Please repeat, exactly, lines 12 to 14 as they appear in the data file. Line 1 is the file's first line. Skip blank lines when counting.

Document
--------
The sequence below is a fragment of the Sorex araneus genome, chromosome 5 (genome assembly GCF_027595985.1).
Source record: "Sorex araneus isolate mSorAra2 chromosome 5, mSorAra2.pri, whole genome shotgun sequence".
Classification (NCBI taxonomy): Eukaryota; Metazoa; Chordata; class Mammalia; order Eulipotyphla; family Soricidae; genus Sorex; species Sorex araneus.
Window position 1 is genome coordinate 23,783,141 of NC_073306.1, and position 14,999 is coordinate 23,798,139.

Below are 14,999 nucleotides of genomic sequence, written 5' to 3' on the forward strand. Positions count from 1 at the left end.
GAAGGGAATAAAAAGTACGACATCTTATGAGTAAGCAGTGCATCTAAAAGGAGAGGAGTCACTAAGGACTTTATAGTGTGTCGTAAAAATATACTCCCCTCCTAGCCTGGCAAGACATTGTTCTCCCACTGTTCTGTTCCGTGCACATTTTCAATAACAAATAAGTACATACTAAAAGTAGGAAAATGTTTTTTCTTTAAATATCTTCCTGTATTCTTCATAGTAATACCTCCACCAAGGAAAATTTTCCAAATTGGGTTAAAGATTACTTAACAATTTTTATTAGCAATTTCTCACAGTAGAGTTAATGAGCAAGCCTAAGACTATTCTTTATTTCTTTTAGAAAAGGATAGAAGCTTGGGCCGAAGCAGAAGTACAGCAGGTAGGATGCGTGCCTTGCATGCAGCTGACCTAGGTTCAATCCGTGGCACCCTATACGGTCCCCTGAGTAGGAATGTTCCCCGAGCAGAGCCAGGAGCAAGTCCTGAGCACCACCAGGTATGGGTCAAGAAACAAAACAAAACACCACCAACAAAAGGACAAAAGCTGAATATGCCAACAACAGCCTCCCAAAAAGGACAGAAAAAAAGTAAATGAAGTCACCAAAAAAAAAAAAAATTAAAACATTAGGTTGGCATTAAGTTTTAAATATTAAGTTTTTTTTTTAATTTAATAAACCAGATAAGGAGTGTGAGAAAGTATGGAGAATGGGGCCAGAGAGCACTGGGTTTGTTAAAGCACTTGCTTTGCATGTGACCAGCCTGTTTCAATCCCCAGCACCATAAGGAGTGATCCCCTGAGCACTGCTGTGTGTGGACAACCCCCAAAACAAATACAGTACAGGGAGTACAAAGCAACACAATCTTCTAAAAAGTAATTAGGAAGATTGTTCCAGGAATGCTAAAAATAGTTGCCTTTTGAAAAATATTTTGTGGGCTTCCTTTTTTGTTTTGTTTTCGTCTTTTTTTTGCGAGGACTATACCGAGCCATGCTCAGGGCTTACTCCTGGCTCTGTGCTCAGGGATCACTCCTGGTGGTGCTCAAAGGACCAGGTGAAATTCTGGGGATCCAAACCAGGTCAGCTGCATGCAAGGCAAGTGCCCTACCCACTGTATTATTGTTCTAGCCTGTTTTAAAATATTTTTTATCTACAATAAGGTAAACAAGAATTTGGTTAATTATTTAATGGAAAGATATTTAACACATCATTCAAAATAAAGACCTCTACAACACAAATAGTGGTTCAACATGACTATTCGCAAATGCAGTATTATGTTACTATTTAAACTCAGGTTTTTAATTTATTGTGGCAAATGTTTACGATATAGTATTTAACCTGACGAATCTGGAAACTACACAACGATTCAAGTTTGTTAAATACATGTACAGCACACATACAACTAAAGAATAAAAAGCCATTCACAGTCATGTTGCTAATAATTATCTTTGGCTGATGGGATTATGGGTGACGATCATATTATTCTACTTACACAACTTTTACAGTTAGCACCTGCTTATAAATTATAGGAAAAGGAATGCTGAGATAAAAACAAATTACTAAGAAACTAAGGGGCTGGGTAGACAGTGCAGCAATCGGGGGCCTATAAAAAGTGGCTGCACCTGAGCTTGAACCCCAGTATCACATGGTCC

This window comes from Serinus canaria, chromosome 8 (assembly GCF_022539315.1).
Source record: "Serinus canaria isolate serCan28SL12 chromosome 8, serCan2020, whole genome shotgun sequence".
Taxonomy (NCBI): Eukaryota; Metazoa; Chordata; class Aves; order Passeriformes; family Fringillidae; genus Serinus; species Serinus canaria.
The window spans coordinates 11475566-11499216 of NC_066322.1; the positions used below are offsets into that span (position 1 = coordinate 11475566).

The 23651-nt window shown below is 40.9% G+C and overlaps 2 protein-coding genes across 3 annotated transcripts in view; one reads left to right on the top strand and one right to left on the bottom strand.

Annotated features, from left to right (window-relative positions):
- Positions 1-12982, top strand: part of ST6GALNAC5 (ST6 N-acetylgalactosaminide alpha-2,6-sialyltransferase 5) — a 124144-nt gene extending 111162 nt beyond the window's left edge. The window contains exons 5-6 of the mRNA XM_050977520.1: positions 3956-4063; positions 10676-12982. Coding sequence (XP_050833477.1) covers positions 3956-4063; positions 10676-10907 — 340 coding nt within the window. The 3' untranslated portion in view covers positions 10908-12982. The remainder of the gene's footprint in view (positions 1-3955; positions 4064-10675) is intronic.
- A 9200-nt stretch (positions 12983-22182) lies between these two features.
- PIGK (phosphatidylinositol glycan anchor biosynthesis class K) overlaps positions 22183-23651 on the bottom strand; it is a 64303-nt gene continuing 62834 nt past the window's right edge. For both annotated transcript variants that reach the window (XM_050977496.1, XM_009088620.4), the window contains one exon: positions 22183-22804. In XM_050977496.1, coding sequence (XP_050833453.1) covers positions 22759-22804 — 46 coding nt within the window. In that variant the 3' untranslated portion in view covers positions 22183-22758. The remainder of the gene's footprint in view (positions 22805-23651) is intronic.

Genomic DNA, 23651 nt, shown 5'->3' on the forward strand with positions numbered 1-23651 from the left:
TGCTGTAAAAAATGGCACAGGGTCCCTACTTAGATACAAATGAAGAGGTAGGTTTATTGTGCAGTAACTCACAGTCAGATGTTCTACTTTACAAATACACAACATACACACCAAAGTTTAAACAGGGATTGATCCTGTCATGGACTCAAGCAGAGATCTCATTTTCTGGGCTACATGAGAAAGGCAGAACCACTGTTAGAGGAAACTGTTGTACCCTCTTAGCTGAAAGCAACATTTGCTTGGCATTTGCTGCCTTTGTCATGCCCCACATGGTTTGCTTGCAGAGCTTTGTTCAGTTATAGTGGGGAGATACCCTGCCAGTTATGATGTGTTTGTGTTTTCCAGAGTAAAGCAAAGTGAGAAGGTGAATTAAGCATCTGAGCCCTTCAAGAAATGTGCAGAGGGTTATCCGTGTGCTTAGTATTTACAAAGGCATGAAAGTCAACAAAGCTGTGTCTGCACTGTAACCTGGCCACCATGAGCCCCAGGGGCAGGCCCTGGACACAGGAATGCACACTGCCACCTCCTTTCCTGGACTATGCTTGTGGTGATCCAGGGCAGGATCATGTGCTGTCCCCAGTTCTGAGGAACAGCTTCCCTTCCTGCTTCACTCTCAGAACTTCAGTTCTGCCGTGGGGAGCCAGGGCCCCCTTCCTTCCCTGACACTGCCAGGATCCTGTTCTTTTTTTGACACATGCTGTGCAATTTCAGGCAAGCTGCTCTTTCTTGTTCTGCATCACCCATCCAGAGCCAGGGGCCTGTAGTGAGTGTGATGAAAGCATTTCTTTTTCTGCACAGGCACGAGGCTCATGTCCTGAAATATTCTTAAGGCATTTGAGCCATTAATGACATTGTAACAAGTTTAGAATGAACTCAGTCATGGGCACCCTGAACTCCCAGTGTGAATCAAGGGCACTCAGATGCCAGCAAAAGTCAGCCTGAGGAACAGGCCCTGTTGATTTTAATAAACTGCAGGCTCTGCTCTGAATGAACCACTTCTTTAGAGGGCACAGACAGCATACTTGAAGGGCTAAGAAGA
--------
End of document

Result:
Annotated features, from left to right (window-relative positions):
- Positions 1-12982, top strand: part of ST6GALNAC5 (ST6 N-acetylgalactosaminide alpha-2,6-sialyltransferase 5) — a 124144-nt gene extending 111162 nt beyond the window's left edge. The window contains exons 5-6 of the mRNA XM_050977520.1: positions 3956-4063; positions 10676-12982. Coding sequence (XP_050833477.1) covers positions 3956-4063; positions 10676-10907 — 340 coding nt within the window. The 3' untranslated portion in view covers positions 10908-12982. The remainder of the gene's footprint in view (positions 1-3955; positions 4064-10675) is intronic.
- A 9200-nt stretch (positions 12983-22182) lies between these two features.